You can also create a ‘feeding station’ which will only allow hedgehogs to get in and prevent other animals such as cats, dogs, foxes from stealing the hedgehog’s food. You can use a couple of bricks with some tiles on top, or a plastic storage box with a 5” hole cut in one of the short ends (remember to tape over the cut edges) and then line with newspaper as hedgehogs are messy eaters. Add a heavy weight to the top to stop it being knocked over and you are ready. Each evening place a dish of meat-based dog or cat food inside the feeding station, together with a bowl of dry mix made up of cat biscuits, unsalted crushed peanuts, sunflower hearts, and dried mealworms (their favourite).
It is not only hedgehogs that are out and about in Spring but gardeners as well. Whilst the hedgehog is the gardeners' friend the gardener is not always the hedgehogs' friend. Many of the jobs we do in our gardens can affect and even harm the hedgehogs. So please take care when using strimmers, mowers and other garden machinery. Allow an area of your garden to go wild – the hedgehogs will love it and so will the many insects which are the main part of a hedgehog’s diet.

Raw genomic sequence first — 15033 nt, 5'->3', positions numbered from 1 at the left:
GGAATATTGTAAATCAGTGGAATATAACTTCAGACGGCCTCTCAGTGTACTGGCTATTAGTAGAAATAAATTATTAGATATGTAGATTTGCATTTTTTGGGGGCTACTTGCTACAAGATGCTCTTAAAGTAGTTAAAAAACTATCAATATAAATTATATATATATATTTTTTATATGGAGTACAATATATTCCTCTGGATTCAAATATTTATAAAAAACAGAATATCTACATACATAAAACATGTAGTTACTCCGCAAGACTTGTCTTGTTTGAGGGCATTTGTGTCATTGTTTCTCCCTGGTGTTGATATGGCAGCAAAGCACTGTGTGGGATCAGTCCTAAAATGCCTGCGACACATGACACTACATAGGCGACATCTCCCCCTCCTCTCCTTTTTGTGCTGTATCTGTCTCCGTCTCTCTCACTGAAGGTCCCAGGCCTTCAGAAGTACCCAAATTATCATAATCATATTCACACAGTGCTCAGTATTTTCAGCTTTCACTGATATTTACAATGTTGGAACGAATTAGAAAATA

Hedgehogs are not territorial but they do have home patches. A females’ home patch will be just big enough to support her and her hoglets. A males’ patch will be much larger in the breeding season as they wander long distances searching for females. So if you see a hedgehog on a regular basis in the springtime it is more likely to be a female. If you are able to leave food out each night then this will encourage any females to stay around and she may even bring her hoglets to your garden for a feed.
More advice and tips available from the Warrington Hedgehog Forum on Facebook.
Article written by Irene Thomson